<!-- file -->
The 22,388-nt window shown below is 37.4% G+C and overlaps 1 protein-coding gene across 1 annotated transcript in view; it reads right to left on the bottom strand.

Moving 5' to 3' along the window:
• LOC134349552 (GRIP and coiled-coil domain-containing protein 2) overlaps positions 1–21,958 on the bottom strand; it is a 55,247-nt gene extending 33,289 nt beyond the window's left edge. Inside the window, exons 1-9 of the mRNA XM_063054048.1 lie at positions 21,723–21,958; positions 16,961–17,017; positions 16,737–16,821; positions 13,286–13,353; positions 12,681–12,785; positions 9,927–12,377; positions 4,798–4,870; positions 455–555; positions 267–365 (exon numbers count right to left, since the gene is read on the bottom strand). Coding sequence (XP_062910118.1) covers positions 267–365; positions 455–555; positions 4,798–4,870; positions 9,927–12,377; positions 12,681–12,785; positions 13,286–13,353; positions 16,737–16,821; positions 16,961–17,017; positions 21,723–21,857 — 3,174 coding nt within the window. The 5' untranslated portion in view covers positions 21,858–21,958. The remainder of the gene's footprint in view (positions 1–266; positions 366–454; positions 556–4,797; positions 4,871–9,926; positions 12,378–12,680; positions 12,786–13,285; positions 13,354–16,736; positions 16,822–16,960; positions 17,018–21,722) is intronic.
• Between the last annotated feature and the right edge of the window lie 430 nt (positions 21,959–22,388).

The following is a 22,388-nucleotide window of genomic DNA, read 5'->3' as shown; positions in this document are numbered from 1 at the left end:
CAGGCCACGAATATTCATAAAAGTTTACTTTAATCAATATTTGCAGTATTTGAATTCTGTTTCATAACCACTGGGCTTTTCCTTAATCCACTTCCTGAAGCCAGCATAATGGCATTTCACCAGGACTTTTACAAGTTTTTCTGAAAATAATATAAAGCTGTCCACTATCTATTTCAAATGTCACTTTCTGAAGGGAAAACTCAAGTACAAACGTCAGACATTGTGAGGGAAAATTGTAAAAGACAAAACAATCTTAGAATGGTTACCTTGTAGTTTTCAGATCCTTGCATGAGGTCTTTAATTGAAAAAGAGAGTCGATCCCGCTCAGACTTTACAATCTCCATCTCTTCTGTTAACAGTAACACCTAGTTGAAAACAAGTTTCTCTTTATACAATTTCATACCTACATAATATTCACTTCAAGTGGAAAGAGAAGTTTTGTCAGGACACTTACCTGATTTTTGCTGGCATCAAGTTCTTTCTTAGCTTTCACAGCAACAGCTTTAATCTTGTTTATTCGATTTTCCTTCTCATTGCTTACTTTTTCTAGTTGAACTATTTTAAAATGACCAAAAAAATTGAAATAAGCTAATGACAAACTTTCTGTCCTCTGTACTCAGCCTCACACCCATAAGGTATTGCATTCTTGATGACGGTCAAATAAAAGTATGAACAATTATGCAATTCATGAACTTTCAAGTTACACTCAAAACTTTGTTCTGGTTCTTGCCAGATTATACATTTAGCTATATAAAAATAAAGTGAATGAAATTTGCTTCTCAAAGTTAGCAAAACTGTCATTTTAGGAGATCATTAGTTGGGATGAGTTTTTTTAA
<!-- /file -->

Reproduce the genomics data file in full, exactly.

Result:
The 22,388-nt window shown below is 37.4% G+C and overlaps 1 protein-coding gene across 1 annotated transcript in view; it reads right to left on the bottom strand.

Moving 5' to 3' along the window:
• LOC134349552 (GRIP and coiled-coil domain-containing protein 2) overlaps positions 1–21,958 on the bottom strand; it is a 55,247-nt gene extending 33,289 nt beyond the window's left edge. Inside the window, exons 1-9 of the mRNA XM_063054048.1 lie at positions 21,723–21,958; positions 16,961–17,017; positions 16,737–16,821; positions 13,286–13,353; positions 12,681–12,785; positions 9,927–12,377; positions 4,798–4,870; positions 455–555; positions 267–365 (exon numbers count right to left, since the gene is read on the bottom strand). Coding sequence (XP_062910118.1) covers positions 267–365; positions 455–555; positions 4,798–4,870; positions 9,927–12,377; positions 12,681–12,785; positions 13,286–13,353; positions 16,737–16,821; positions 16,961–17,017; positions 21,723–21,857 — 3,174 coding nt within the window. The 5' untranslated portion in view covers positions 21,858–21,958. The remainder of the gene's footprint in view (positions 1–266; positions 366–454; positions 556–4,797; positions 4,871–9,926; positions 12,378–12,680; positions 12,786–13,285; positions 13,354–16,736; positions 16,822–16,960; positions 17,018–21,722) is intronic.
• Between the last annotated feature and the right edge of the window lie 430 nt (positions 21,959–22,388).

The following is a 22,388-nucleotide window of genomic DNA, read 5'->3' as shown; positions in this document are numbered from 1 at the left end:
CAGGCCACGAATATTCATAAAAGTTTACTTTAATCAATATTTGCAGTATTTGAATTCTGTTTCATAACCACTGGGCTTTTCCTTAATCCACTTCCTGAAGCCAGCATAATGGCATTTCACCAGGACTTTTACAAGTTTTTCTGAAAATAATATAAAGCTGTCCACTATCTATTTCAAATGTCACTTTCTGAAGGGAAAACTCAAGTACAAACGTCAGACATTGTGAGGGAAAATTGTAAAAGACAAAACAATCTTAGAATGGTTACCTTGTAGTTTTCAGATCCTTGCATGAGGTCTTTAATTGAAAAAGAGAGTCGATCCCGCTCAGACTTTACAATCTCCATCTCTTCTGTTAACAGTAACACCTAGTTGAAAACAAGTTTCTCTTTATACAATTTCATACCTACATAATATTCACTTCAAGTGGAAAGAGAAGTTTTGTCAGGACACTTACCTGATTTTTGCTGGCATCAAGTTCTTTCTTAGCTTTCACAGCAACAGCTTTAATCTTGTTTATTCGATTTTCCTTCTCATTGCTTACTTTTTCTAGTTGAACTATTTTAAAATGACCAAAAAAATTGAAATAAGCTAATGACAAACTTTCTGTCCTCTGTACTCAGCCTCACACCCATAAGGTATTGCATTCTTGATGACGGTCAAATAAAAGTATGAACAATTATGCAATTCATGAACTTTCAAGTTACACTCAAAACTTTGTTCTGGTTCTTGCCAGATTATACATTTAGCTATATAAAAATAAAGTGAATGAAATTTGCTTCTCAAAGTTAGCAAAACTGTCATTTTAGGAGATCATTAGTTGGGATGAGTTTTTTTAA